Kony 2012 - Harm or Good?

I'm here to stir the pot. I'm here to eat pizza. I'm here to look at pictures of kittens dressed up as people. But right now, I'm here to stir the pot just a little bit. 


If you have a Facebook account, and 30 minutes of free time, you've watched Invisible Children's video on Kony 2012. If you haven't, you can view it above. The short film is very moving, and shines a light on an important issue many people don't even realize exists. Over the past 72 hours, the link has been spreading like wildfire, and thousands of people have made 180's from being unaware, to donating to Kony 2012 with pure intentions and bleeding hearts. Beautiful.

End fairy tale. 

Chances are, if you've seen the video, or followed the cause, you've also heard about the "Kony 2012 controversy" but may not fully understand what it is. The truth of the matter is, while the film is quite moving and hear my words: supports a good cause, in the real world, not everything is as black and white as "good guys" and "bad guys" I'm not here to tell you not to support Kony 2012, but I am here to tell you to get educated about exactly what you're supporting. Personally, I think Kony 2012 is the best solution currently available as a realistic way to aid victims of the LRA from here in America and I do financially support the cause. That said, it may not be for everyone, as each of us has different convictions, and there are serious flaws in their approach that should be addressed and taken seriously. To support the cause you must truly pick your poison.

Here are a few articles I strongly suggest you read before you decide where you want your money to go to: Stop Kony, yes. But don’t stop asking questions, We've got trouble, Invisible Children's Official Response to Critiques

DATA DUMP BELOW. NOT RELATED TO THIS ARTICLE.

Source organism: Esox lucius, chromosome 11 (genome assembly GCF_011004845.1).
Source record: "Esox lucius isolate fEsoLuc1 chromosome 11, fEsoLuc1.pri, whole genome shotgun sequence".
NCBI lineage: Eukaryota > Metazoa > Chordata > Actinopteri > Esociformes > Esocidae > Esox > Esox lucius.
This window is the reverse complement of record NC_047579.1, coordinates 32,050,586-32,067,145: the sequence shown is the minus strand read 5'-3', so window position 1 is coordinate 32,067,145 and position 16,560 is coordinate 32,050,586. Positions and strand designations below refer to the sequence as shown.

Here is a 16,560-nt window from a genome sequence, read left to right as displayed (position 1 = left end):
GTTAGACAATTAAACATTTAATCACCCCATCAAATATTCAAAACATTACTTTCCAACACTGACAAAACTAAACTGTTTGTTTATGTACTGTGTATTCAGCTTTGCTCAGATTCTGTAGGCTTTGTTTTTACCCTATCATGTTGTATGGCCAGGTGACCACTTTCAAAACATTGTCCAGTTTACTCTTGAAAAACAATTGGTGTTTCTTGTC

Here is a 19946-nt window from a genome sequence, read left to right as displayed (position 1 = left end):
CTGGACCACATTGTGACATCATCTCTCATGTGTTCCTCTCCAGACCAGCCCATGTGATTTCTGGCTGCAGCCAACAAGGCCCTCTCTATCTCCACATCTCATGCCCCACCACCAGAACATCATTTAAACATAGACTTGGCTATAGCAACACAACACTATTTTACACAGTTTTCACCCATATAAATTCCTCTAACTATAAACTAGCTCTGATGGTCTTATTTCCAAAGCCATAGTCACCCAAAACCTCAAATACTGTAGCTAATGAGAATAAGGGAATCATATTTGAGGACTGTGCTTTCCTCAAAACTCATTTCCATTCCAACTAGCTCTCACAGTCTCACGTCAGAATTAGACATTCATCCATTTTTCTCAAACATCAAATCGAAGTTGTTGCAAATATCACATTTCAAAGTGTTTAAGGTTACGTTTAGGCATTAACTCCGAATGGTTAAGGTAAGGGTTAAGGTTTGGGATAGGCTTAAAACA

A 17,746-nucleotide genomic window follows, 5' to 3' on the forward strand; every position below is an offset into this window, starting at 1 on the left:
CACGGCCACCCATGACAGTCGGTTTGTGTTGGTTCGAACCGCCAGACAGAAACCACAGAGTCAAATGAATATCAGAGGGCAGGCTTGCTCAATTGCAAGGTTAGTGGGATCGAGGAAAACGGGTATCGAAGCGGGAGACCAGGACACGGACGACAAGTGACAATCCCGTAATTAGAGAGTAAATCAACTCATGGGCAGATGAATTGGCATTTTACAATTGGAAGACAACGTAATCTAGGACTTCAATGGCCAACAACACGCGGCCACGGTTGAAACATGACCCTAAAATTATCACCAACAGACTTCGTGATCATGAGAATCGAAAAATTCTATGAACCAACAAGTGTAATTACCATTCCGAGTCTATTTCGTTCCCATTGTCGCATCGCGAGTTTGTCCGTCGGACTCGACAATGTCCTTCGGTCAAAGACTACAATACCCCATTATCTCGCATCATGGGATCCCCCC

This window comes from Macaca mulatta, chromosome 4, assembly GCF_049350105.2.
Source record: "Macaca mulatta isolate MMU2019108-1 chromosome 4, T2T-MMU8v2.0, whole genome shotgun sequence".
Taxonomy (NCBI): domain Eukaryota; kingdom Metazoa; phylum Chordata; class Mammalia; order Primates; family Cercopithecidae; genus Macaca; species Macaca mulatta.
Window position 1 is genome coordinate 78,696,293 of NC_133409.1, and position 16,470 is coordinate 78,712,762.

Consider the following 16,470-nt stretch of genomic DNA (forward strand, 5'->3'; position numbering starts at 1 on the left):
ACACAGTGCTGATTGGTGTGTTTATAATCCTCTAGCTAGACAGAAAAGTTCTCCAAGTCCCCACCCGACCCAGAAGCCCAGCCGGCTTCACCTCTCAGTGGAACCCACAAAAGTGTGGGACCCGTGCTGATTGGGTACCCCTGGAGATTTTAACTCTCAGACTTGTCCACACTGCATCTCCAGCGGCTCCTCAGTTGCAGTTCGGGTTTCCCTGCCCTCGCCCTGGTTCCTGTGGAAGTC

If after reading, you do not feel that you would like to support Kony 2012, there are lots of other great ways to financially aid Central Africa. Try checking out Got a better idea? for alternative charities, Kwagala Project to donate to former victims of child prostitution in Uganda, and know that there are other charities out there that can be easily uncovered, if you're willing to ask questions and do your homework.

I'm not here to tell you what to do or believe in, but I absolutely am here to spread awareness and tell you to be educated in every decision you ever make. Life is not always ever black and white, and you are responsible for knowing why you believe what you believe, and standing up for what you feel is right.

If you feel there is a stronger charity supporting the aid of LRA victims, feel free to link in the comments.


Claire Kiefer said...

I've been reading about this all day, and I'm so torn. I think, at the core, I'm grateful to Invisible Children for making billions of people aware of an issue they were previously blind to. Awareness is huge, as so many people live in safe bubbles from which they don't have to consider the outside world.

I also really think that individual people should be accountable when they support any cause, donate money, etc; they should be expected to do their research.

Ultimately, I think KONY 2012 is doing more good than harm. However, I have read the arguments against the campaign and I think they make fair points (especially about military intervention and its potential effect on children). There are tactics here that I don't really understand (I hope that, in the moment, US troops would choose not to "capture" Kony if it meant harming/killing children, although admittedly, I am ignorant about military tactics).

I'm eager to see what else comes out about it over the next few days. On another note, I'm amazed at how much of a stir this video has caused--those are some amazing marketers!

joy t. said...

Dude for some reason, the invisible children response link doesn't take me anywhere so i'm linking a response below. by the way, this response is more informed and in depth than any criticism i've seen:)
first of all, excellent blog post. second of all, do you think that certain criticisms are a result of our human need to naysay? what is that all about? i do it all the time. i'm halfway through a heated monologue about some important thing and i'm tired and my ideas are waning and it's because my argument isn't that great and i don't really care about my opinion in the topic as much as i care about the topic itself.